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Black Diggers reclaims lost history


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Black Diggers tells the story of a group of Indigenous men who, despite not being recognised as official citizens, lied about their age and heritage to enlist with the British Commonwealth during World War I.

Leaving behind the oppression they suffered in Australia, these brave men found equality, acceptance and mateship in the trenches of Europe, only to return home to a country still rife with racism and segregation.

Writer Tom Wright and director Wesley Enoch have drawn on archival material and testimonies to create a thought-provoking narrative which is expertly brought to life by the all-male, all-Indigenous cast, many of whom play multiple roles.

A series of musical numbers enables the cast – including George Bostock, Luke Carroll, Shaka Cook, Kirk Page and Tibian Wyles – to showcase their beautiful singing voices. There are moments when the rhythmic chanting of the men is haunting, particularly when coupled with the eerie sounds of the didgeridoo and the solemn undertones of the bugle.

Despite its sombre premise, Black Diggers begins in a surprisingly light-hearted fashion and there are many comedic moments as the young men attempt to lie their way past the authorities so they can enlist. However, the mood soon changes when they reach the frontline. As the horrors of war unfold around them, they find themselves in a situation where skin colour is irrelevant; the audience witnesses the previously naive boys evolve into men with a newfound sense of purpose and pride in their culture and country.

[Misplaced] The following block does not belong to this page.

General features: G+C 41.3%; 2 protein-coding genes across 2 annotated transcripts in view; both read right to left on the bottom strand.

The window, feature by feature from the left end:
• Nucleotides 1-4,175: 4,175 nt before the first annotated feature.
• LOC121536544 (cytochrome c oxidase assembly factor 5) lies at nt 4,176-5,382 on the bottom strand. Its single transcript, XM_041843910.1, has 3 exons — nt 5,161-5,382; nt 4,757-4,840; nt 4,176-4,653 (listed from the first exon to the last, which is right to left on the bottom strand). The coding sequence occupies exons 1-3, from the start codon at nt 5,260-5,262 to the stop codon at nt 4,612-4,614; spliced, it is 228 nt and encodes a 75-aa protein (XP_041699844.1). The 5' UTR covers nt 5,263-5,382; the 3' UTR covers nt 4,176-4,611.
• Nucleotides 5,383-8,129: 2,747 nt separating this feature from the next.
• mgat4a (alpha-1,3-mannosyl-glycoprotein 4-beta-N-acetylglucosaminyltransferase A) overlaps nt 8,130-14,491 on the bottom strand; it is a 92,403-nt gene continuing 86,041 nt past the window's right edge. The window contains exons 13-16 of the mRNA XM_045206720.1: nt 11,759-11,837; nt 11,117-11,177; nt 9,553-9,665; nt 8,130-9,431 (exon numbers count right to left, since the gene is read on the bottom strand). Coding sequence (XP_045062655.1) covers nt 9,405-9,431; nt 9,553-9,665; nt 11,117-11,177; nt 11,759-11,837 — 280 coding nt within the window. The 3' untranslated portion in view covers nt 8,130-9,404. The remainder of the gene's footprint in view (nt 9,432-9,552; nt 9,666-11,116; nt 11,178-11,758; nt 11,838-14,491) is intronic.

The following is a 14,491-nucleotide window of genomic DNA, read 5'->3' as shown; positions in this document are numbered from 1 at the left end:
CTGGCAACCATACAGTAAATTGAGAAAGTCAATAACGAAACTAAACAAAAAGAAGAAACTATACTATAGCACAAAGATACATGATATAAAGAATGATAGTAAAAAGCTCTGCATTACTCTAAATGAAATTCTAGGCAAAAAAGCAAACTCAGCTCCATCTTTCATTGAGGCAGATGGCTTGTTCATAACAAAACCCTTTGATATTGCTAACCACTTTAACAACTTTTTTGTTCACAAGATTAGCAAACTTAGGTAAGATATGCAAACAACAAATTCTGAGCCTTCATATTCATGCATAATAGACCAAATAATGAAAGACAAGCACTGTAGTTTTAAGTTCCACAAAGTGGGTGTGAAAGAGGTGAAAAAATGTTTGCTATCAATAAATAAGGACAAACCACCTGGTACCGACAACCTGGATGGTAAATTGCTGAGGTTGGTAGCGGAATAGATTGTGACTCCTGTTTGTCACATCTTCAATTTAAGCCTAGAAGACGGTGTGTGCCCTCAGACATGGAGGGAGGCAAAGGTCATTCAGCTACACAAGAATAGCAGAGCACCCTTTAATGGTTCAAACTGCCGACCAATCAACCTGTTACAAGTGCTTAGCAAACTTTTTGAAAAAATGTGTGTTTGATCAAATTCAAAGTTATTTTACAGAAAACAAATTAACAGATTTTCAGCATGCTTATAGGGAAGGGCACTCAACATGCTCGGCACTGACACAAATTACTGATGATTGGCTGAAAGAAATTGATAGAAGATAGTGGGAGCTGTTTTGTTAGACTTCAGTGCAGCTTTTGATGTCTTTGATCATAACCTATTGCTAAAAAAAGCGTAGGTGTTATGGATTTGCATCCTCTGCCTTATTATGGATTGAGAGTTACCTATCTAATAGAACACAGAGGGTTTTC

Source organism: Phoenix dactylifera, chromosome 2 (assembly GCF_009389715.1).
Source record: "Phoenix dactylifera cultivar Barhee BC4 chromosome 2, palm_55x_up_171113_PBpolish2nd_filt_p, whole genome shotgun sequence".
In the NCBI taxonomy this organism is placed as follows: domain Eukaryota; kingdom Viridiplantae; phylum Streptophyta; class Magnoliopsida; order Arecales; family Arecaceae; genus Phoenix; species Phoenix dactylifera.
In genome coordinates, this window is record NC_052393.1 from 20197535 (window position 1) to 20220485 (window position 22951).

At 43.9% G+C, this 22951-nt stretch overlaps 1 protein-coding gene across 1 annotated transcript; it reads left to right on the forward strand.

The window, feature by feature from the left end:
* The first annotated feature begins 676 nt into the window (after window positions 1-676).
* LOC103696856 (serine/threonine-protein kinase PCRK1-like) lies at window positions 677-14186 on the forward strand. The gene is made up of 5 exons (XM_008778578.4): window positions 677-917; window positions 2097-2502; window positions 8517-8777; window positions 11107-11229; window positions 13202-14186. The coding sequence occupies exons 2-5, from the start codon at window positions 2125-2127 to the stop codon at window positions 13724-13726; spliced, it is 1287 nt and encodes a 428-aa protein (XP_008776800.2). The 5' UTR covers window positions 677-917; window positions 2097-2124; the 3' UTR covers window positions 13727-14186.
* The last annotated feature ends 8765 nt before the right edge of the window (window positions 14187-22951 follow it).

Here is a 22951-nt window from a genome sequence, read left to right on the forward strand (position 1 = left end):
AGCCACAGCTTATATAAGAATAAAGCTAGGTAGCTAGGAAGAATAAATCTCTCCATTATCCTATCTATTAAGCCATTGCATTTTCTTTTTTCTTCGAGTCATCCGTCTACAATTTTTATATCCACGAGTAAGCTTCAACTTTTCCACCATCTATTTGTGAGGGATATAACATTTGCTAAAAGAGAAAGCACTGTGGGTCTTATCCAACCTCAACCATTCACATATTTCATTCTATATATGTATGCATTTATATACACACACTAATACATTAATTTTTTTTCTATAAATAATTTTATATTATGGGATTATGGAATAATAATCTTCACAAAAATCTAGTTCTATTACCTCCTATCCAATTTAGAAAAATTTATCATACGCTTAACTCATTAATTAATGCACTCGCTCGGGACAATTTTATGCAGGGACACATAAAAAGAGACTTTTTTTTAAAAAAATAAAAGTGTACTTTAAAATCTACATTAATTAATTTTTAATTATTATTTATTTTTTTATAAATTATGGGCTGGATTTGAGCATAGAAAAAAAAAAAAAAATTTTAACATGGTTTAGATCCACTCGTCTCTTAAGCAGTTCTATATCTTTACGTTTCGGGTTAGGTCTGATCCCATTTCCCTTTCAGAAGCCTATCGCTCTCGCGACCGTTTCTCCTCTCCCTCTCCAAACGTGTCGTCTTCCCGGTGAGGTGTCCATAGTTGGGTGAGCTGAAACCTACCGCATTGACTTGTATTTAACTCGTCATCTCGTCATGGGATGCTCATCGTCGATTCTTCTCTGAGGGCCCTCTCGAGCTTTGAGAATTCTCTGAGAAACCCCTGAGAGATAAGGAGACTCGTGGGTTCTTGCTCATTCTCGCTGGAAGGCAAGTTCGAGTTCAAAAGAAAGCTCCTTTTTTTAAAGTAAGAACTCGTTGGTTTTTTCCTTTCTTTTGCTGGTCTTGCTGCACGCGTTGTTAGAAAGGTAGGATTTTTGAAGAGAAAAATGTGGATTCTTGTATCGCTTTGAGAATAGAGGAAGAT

Black Diggers captures the horror of war. Photo: Branco Gaica

Wright’s strong scriptwriting has created a realistic war experience with likeable characters, and highlights the injustices suffered by Indigenous returned servicemen. But rather than seeking to lay blame for the forgotten Indigenous ANZAC experience, Black Diggers reclaims it and proudly shares it was the audience.

Strobe lights and explosive sound effects help to create a feeling of danger and violence, however, it is the men’s descriptions of the warzones which captures the truly horrific experience of war.

Black Diggers unfolds on a sparsely furnished set littered with a handful of rusty chairs and ladders, army supply boxes and a large raised platform which serves as both a bunker and a raised stage. The walls are black and throughout the play the men paint a series of names and symbols on them in white, the most evocative of which is “Lest we forget”.

The entire cast deliver strong performances and the play’s only downfall is that some scenes seem unnecessarily drawn out. Presented by the Queensland Theatre Company, Black Diggers is a well-crafted tribute which shines a light on a seemingly forgotten yet important part of Australia’s ANZAC legend.

Black Diggers is being presented at Her Majesty’s Theatre until March 14 as part of the Adelaide Festival program.

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